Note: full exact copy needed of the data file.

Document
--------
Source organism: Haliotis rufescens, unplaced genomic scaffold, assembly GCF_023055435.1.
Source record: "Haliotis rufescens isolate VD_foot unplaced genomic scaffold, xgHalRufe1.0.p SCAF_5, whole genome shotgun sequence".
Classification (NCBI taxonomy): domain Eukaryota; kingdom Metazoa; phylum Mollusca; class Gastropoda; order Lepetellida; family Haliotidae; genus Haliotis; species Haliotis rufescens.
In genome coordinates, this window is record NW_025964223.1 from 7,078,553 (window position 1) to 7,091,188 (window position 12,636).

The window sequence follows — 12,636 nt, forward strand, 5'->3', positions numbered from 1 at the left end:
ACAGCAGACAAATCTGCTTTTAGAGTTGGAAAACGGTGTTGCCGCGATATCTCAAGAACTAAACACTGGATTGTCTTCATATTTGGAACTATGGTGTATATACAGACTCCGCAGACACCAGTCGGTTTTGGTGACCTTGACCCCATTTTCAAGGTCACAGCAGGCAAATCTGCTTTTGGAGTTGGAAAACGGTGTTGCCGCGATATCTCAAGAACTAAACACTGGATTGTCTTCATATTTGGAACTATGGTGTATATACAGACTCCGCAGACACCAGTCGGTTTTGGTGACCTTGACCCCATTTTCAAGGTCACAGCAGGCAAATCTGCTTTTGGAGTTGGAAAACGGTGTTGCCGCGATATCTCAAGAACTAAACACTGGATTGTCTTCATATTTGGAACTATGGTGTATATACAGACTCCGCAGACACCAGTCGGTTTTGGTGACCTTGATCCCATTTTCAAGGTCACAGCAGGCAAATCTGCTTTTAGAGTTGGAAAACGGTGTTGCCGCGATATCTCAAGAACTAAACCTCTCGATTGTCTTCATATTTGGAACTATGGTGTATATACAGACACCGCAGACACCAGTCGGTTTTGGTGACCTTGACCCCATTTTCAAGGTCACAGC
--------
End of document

Source organism: Haliotis rufescens, unplaced genomic scaffold, assembly GCF_023055435.1.
Source record: "Haliotis rufescens isolate VD_foot unplaced genomic scaffold, xgHalRufe1.0.p SCAF_5, whole genome shotgun sequence".
Classification (NCBI taxonomy): domain Eukaryota; kingdom Metazoa; phylum Mollusca; class Gastropoda; order Lepetellida; family Haliotidae; genus Haliotis; species Haliotis rufescens.
In genome coordinates, this window is record NW_025964223.1 from 7,078,553 (window position 1) to 7,091,188 (window position 12,636).

The window sequence follows — 12,636 nt, forward strand, 5'->3', positions numbered from 1 at the left end:
ACAGCAGACAAATCTGCTTTTAGAGTTGGAAAACGGTGTTGCCGCGATATCTCAAGAACTAAACACTGGATTGTCTTCATATTTGGAACTATGGTGTATATACAGACTCCGCAGACACCAGTCGGTTTTGGTGACCTTGACCCCATTTTCAAGGTCACAGCAGGCAAATCTGCTTTTGGAGTTGGAAAACGGTGTTGCCGCGATATCTCAAGAACTAAACACTGGATTGTCTTCATATTTGGAACTATGGTGTATATACAGACTCCGCAGACACCAGTCGGTTTTGGTGACCTTGACCCCATTTTCAAGGTCACAGCAGGCAAATCTGCTTTTGGAGTTGGAAAACGGTGTTGCCGCGATATCTCAAGAACTAAACACTGGATTGTCTTCATATTTGGAACTATGGTGTATATACAGACTCCGCAGACACCAGTCGGTTTTGGTGACCTTGATCCCATTTTCAAGGTCACAGCAGGCAAATCTGCTTTTAGAGTTGGAAAACGGTGTTGCCGCGATATCTCAAGAACTAAACCTCTCGATTGTCTTCATATTTGGAACTATGGTGTATATACAGACACCGCAGACACCAGTCGGTTTTGGTGACCTTGACCCCATTTTCAAGGTCACAGC